Do You Know Any Relevant Statistics? – “There is an oft-quoted Princeton University study from 2010 that measured the correlation between compensation and happiness. There are quite a few other highly respected organizations that have performed similar research and seem to generally support the findings. What we’re talking about are employees who are engaged in their work and content with their current employer.

“There also is some interesting supporting research by Dr. Robert Emmons of the University of California at Davis who studies something he calls gratitude conditioning. Emmons wanted to determine if, in fact, there is a link between gratitude and happiness and it turns out there is. It’s also important to note the distinction between feelings of gratitude and feelings of indebtedness. People who reported being indebted to others showed increased signs of anger, hostility and frustration.”

What are Some Ways a Dealer Can Keep Good Employees? – “Establish your purpose as a company. Then connect your people to your purpose and constantly reinforce that connection. When I talk about purpose, I don’t necessarily mean profit. There’s a great TED Talk by a guy named Simon Sinek titled ‘Start With Why’ that perfectly illustrates this point. In the words of Sinek, profit is a result.

“My point is this: If your employees come to work in the morning to collect a paycheck, establishing any kind of meaningful connection to the company is going to be difficult. As a business owner, if you can connect your people to something more genuine and profound, you’ll be amazed by what your organization can accomplish.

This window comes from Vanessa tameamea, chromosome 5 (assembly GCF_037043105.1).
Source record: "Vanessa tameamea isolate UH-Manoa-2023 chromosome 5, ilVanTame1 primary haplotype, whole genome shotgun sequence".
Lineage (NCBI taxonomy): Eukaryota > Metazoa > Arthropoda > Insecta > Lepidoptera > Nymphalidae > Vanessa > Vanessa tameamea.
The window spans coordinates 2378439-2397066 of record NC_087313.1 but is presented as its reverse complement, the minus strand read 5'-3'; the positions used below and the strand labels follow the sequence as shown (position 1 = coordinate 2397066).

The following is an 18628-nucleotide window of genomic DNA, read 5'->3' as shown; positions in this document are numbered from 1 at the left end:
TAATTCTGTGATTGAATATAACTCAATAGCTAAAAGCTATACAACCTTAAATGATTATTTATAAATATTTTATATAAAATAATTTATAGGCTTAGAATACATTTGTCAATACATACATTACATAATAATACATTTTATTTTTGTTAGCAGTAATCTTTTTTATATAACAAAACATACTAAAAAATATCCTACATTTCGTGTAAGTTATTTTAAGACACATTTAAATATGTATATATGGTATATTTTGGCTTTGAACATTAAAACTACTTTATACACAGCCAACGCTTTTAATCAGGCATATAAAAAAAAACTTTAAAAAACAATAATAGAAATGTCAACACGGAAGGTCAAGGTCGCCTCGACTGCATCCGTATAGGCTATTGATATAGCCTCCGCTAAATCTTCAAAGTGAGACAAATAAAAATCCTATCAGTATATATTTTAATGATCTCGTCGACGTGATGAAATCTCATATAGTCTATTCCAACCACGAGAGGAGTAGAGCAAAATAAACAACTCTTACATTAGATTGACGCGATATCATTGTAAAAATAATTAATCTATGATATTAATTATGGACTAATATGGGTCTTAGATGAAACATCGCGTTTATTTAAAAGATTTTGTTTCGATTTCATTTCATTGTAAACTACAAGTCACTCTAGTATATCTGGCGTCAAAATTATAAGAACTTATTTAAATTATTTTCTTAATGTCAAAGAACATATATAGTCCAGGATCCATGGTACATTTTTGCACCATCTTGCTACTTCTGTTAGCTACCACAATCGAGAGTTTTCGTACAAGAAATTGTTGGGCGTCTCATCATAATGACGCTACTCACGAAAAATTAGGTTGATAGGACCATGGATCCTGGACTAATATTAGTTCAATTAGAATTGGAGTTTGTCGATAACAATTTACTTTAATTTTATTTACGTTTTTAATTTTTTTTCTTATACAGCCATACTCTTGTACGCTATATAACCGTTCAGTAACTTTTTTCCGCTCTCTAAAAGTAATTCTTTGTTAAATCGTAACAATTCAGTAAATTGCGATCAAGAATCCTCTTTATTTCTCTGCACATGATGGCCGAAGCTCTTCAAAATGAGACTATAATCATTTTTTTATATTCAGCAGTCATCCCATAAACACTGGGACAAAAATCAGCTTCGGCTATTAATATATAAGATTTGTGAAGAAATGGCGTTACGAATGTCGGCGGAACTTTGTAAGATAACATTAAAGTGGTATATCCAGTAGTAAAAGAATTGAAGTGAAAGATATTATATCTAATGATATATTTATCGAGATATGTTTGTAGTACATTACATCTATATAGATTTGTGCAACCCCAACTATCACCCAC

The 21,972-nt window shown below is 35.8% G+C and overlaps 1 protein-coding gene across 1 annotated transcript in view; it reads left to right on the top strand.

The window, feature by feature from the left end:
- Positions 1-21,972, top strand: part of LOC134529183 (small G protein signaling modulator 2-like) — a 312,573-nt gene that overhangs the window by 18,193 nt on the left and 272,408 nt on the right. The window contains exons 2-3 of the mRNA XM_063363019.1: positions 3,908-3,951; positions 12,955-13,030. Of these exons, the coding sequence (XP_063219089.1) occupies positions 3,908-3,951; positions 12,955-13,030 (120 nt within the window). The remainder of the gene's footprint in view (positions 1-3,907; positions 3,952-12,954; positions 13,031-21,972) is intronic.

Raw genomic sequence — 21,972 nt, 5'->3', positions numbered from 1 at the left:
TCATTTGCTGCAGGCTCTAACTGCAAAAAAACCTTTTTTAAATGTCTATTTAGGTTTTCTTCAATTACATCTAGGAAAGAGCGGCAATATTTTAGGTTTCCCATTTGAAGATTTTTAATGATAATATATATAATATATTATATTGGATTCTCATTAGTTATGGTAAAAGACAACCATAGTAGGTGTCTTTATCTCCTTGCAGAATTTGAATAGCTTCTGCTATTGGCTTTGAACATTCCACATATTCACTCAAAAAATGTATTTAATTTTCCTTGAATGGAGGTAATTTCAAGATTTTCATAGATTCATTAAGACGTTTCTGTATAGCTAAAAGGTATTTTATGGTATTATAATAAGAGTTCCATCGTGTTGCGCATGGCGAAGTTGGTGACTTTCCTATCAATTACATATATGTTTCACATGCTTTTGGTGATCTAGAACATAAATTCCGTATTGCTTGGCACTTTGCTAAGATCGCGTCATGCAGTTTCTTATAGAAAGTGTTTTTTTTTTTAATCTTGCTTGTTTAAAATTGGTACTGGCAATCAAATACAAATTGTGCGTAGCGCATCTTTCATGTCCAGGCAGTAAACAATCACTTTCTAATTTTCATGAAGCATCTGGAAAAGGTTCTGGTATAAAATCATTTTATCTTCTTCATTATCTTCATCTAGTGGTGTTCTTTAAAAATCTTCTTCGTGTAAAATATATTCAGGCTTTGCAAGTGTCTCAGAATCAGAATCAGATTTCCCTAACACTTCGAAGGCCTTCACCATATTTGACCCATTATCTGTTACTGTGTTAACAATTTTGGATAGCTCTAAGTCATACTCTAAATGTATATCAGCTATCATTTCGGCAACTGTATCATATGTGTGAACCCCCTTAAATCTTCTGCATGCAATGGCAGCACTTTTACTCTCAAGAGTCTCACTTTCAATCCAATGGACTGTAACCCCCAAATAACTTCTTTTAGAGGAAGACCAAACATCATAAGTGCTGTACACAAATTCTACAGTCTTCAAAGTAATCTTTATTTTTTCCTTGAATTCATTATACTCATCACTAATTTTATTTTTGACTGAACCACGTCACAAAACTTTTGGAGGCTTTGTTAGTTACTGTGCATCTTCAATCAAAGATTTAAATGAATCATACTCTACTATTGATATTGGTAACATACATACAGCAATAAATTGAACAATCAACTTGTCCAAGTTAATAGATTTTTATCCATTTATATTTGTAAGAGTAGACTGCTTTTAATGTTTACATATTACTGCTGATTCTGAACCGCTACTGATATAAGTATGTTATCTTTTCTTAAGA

“I think it’s also important to consistently show appreciation for your people and to do it in front of their peers. Praise in public and criticize in private. For a retail store manager, five-to-10-minute standing meetings each morning ensure everyone is on the same page, and allow you as a leader to celebrate successes, praise employees and maybe even share certain key performance indicators.

“Sharing metrics like daily break-even profitability, service work and tire sales goals strengthen the connection between people and purpose, while driving accountability in the process. Keeping employees on their feet limits the length of the meetings, keeping them short and productive.”

How Can an Owner Create and Maintain Employee Engagement? – “I believe people inherently want to continuously grow and develop. There are obviously exceptions to that, but I think the development of human capital is so important for organizations, especially as companies in every industry compete for the best talent. The tire industry is no different, except I think there are some unique challenges we will face in the coming years.